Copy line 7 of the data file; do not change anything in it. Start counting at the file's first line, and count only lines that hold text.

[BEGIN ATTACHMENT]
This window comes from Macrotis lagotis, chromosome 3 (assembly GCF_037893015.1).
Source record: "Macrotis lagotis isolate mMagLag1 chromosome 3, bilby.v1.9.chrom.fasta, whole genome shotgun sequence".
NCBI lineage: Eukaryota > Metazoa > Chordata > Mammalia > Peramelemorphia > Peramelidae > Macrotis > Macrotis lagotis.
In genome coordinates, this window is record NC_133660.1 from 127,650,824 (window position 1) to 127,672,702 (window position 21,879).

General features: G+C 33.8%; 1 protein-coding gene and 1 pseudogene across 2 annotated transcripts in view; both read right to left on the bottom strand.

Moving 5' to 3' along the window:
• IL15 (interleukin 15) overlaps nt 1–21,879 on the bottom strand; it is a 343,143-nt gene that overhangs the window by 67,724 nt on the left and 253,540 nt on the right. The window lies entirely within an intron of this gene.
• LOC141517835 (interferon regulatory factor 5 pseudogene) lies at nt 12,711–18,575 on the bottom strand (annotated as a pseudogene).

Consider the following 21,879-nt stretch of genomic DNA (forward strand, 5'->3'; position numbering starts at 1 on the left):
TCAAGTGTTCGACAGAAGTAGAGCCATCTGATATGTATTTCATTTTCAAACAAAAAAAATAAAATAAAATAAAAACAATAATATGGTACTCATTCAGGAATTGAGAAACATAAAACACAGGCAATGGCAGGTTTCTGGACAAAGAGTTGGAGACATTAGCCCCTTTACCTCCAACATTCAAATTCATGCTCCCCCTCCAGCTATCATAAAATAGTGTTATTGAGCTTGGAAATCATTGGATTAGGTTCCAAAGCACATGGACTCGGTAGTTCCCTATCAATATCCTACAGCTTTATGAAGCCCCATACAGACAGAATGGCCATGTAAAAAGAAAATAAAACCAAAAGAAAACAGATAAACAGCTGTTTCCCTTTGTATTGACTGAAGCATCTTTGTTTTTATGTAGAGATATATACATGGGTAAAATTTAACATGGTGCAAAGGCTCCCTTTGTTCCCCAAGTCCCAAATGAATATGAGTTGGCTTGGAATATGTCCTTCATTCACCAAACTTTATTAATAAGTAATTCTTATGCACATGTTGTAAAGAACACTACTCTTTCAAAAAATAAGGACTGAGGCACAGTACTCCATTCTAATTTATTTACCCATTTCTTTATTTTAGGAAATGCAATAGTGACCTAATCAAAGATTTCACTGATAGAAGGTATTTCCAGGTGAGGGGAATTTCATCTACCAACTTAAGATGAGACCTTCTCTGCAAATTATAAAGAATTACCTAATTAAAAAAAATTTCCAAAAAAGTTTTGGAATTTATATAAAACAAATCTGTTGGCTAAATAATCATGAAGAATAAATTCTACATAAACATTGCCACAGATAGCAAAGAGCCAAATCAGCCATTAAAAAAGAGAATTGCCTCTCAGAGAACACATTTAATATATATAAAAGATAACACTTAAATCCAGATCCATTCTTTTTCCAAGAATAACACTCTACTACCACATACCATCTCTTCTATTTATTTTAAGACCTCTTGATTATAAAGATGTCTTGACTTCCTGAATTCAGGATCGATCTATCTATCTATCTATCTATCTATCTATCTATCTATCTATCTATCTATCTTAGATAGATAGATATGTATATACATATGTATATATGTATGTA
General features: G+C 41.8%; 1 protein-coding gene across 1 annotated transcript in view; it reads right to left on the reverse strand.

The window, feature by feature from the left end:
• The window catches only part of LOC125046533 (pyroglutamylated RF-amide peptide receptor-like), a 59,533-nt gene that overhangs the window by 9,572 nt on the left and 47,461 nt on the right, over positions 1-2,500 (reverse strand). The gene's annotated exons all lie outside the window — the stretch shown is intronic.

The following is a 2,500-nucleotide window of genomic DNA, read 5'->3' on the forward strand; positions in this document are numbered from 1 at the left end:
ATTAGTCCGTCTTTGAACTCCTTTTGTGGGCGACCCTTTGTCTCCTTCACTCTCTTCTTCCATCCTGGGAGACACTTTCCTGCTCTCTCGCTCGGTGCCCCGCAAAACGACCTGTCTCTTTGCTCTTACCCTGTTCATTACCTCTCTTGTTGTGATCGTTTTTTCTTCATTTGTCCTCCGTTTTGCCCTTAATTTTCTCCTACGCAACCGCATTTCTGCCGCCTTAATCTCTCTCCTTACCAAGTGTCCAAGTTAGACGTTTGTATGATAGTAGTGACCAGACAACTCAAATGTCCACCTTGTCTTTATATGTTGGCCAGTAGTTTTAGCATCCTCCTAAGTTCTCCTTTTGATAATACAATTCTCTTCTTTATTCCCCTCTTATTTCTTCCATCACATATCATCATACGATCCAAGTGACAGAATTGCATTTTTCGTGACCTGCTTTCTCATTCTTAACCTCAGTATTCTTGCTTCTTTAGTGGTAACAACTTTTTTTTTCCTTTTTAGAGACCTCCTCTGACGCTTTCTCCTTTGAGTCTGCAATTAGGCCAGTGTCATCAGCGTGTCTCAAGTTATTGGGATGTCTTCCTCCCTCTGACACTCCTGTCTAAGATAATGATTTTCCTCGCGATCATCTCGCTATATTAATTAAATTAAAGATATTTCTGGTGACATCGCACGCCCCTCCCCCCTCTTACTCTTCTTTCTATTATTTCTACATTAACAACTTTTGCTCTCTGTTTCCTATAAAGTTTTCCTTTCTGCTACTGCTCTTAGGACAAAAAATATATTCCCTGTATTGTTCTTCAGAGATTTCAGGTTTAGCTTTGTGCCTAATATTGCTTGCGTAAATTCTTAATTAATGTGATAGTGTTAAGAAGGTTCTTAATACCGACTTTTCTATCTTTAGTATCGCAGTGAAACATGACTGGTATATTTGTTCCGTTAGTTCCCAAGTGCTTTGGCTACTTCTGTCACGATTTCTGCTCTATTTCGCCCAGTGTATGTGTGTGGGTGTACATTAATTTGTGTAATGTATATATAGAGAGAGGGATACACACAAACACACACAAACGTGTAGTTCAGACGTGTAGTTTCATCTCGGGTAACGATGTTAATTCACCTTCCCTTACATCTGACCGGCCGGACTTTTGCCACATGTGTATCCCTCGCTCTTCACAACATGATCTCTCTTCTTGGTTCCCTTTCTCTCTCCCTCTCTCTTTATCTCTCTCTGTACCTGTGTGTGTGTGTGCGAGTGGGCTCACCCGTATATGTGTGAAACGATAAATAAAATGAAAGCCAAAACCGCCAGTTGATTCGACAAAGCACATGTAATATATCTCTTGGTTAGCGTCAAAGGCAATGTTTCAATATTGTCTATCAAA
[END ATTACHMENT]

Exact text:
• IL15 (interleukin 15) overlaps nt 1–21,879 on the bottom strand; it is a 343,143-nt gene that overhangs the window by 67,724 nt on the left and 253,540 nt on the right. The window lies entirely within an intron of this gene.